WALKING is normally such a straightforward pastime.

Choosing a location, making some sandwiches, filling a flask and putting one foot in front of the other is usually about as complicated as it gets.

The last couple of months, however, have been slightly more tricky and walks have needed a touch more planning.

The relentless rainfall of December and early January has thrust Yorkshire into the national spotlight for scenes of flooding not seen in a generation.

The knock-on effect is that many favourite walking destinations have been submerged or cut off.

Rivers have burst their banks, roads have been closed, fields and paths have been flooded.

Even if your chosen walk wasn't under water or a total mudbath, there was a chance that your means of getting there was.

So this month I decided to opt for a stroll on the beach, where you can guarantee a decent strip of dry land - as long as tide doesn't catch you out.

Having been born on the Channel Island of Guernsey, I always feel drawn to the seaside. Even on a deserted beach, there is plenty to catch the eye and keep the mind occupied.

The five miles of Filey Bay are no exception. It is a glorious leg-stretch from the imposing Filey Brigg at one end, past the historic fishing 'port' of Coble Landing and thriving promenade, beneath Primrose Valley, Hunmanby Gap and Reighton Sands, all the way to Speeton Cliffs, where you run out of sand to stroll on.

If you make the full five miles, you can relive it on the return journey. But the beauty of the beach is that the mileage is in your hands.

If the weather turns, as it did quite spectacularly midway through my Christmas Day visit, you can turn back. My collie companion Barney would have turned tail when the heavens opened at Hunmanby, but he was cajoled along to Speeton.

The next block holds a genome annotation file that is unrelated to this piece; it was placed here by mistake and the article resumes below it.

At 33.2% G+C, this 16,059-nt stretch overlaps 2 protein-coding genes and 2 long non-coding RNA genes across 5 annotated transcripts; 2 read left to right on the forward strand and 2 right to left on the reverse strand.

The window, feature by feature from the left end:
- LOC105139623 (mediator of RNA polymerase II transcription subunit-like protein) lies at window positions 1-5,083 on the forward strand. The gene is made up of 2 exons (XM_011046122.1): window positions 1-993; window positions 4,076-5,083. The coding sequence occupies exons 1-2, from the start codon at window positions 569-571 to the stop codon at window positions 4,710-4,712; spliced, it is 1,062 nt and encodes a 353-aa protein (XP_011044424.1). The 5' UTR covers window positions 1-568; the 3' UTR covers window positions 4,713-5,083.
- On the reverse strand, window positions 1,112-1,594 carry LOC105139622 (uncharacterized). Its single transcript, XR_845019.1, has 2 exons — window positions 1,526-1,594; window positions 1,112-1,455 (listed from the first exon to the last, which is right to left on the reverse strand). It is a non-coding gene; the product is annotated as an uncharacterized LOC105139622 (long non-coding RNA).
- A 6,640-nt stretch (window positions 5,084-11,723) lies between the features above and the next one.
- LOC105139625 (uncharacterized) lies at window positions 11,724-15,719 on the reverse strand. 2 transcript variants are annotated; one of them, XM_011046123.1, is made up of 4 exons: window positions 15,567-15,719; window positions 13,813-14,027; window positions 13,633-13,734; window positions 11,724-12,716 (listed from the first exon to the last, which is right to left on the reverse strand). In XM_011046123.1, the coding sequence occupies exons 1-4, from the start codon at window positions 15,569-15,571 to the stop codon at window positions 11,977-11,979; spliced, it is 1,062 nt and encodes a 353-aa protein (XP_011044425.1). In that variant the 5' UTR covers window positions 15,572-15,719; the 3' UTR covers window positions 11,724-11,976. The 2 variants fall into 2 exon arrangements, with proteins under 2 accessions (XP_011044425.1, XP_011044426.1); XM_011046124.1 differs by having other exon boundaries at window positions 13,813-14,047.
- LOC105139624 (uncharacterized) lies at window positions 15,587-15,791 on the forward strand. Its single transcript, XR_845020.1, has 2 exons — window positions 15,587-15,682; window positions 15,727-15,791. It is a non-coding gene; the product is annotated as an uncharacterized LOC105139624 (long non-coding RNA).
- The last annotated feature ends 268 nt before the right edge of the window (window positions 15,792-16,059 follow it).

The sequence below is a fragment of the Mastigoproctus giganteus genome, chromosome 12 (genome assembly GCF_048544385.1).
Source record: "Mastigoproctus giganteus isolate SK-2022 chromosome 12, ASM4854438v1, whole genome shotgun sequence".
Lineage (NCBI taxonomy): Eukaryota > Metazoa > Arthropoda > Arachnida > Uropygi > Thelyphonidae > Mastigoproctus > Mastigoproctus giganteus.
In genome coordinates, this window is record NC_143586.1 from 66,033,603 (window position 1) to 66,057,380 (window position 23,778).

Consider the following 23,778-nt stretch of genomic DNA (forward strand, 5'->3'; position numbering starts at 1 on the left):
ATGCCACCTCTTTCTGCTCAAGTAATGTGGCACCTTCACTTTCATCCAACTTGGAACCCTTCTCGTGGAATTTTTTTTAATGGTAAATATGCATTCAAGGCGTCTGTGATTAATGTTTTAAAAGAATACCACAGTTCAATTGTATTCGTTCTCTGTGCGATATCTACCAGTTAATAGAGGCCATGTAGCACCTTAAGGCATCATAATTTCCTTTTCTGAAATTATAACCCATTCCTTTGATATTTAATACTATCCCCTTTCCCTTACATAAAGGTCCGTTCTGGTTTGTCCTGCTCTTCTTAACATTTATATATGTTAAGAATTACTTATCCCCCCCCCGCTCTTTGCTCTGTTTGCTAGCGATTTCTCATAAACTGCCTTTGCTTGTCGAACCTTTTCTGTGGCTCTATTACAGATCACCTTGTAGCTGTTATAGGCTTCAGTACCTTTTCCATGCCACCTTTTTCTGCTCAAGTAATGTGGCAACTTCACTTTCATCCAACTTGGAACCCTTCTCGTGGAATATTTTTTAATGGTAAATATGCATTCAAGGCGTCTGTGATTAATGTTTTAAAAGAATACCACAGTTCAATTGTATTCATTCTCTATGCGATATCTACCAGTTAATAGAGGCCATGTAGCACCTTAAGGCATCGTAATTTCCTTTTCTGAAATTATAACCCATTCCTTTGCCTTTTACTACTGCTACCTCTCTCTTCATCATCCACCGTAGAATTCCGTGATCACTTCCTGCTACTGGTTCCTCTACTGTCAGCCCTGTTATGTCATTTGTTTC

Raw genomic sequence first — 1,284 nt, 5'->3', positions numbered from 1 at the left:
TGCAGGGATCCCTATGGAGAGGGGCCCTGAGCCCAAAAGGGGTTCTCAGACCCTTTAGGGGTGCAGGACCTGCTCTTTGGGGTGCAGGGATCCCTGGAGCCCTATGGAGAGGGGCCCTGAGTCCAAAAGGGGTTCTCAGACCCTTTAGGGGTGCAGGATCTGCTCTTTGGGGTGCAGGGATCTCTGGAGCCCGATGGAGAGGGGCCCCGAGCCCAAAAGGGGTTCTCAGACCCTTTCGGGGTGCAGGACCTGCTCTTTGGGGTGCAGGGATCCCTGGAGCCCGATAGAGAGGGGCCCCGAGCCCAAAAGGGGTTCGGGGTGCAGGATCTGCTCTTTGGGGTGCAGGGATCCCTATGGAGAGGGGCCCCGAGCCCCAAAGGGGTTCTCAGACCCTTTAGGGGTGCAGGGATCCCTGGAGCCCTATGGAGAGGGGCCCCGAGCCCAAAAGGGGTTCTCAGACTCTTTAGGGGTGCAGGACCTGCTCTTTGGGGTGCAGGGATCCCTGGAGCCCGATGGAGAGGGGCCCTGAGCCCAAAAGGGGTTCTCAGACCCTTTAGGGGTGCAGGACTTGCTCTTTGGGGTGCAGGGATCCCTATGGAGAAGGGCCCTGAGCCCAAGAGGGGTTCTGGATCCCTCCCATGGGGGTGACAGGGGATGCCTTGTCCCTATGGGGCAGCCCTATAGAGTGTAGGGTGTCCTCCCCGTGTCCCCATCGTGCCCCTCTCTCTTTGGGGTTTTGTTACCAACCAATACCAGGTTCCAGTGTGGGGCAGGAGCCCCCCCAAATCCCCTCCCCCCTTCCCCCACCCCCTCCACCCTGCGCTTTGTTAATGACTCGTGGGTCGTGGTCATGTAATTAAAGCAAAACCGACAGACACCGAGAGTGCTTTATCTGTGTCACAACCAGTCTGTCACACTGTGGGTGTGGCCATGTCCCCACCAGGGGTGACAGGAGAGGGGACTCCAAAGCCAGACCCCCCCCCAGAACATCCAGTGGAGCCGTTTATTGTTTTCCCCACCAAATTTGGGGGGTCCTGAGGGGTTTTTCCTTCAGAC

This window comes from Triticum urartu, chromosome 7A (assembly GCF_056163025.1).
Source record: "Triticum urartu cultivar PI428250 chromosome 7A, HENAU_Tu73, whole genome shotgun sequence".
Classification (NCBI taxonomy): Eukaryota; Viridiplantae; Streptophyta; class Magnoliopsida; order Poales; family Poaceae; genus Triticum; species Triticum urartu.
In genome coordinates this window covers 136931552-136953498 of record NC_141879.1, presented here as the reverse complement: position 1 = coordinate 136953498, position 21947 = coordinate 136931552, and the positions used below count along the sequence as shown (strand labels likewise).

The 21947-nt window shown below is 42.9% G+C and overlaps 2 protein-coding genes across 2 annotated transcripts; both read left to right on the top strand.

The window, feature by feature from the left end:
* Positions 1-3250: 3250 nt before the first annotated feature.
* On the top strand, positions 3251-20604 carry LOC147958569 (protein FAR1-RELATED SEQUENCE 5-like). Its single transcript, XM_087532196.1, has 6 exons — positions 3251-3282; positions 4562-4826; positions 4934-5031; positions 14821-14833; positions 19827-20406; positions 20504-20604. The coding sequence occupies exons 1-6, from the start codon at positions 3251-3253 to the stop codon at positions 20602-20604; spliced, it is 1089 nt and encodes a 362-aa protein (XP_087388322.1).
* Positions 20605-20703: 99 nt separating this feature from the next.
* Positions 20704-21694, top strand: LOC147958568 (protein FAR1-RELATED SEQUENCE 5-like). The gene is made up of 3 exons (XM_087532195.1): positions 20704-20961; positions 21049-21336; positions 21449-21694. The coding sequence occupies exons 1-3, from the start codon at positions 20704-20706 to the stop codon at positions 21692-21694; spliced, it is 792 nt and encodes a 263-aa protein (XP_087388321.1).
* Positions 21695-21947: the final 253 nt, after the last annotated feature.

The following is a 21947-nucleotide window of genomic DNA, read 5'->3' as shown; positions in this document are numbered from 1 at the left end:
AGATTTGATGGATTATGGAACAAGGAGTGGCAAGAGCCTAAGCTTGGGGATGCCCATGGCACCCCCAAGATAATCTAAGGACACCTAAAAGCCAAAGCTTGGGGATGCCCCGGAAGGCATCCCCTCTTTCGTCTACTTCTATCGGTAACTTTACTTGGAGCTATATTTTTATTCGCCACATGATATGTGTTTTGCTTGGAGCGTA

There is something strangely satisfying about pushing on against the coastal elements, with the wind and rain combining in an attempt to batter you into submission.

The beach here is littered with evidence of an ongoing battle between land and sea. And the sea appears to be winning in many places.

The coast at Filey is reported to be eroding at a rate of about 25cm a year, not just due to the ravages of the sea, but also from rain water.

The cliffs are largely made up of boulder clay - a mix of sand, stones and soil - which softens when wet, leading to a series of landslips the length of the bay.

It was a classic winter's day on my latest visit, on Sunday, the temperature hovering above freezing beneath a cloud free, sunny sky.

But, this being my fourth Filey trip in six weeks, there were signs that the wet weather had taken its toll with several slips even since Christmas Day.

The scale of the damage is starkly shown by a stranded Second World War pillbox. Designed as a defence against German invasion, it was no match for elements, having long since tumbled down the cliff and onto the beach.

An incongruous corner of a red brick structure marooned mid-beach is another sign of erosion, as are the ever-shrinking gardens of properties left exposed perilously close to the edge at Primrose Valley.

The sea has not only laid claim to the land, but its devastating power is borne out by the wreck of the Laura, which marks the extremity of the bay.

The 2,000 tonne Austrian steam ship ran aground in 1897 and broke up, with the remains still visible at low tide.

Talking of the tide, it is always wise to check the high and low water times before setting off. In particular, there are a series of warnings to observe if you are tackling Filey Brigg.

Once you've done that, the only thing left to decide is how far to walk...


Distance: up to 10 miles.

Parking: Church Ravine, or any town centre car parks.

Refreshments: A host of cafes at Coble Landing, many open all year round.

Maps: OS Explorer 301 Scarborough, Bridlington & Flamborough Head.


* Route finding is straightforward on this "out and back" walk, with staging posts at Coble Landing (1), Primrose Valley (2), Hunmanby Gap (3), Reighton Gap (4) and Speeton Cliffs (5).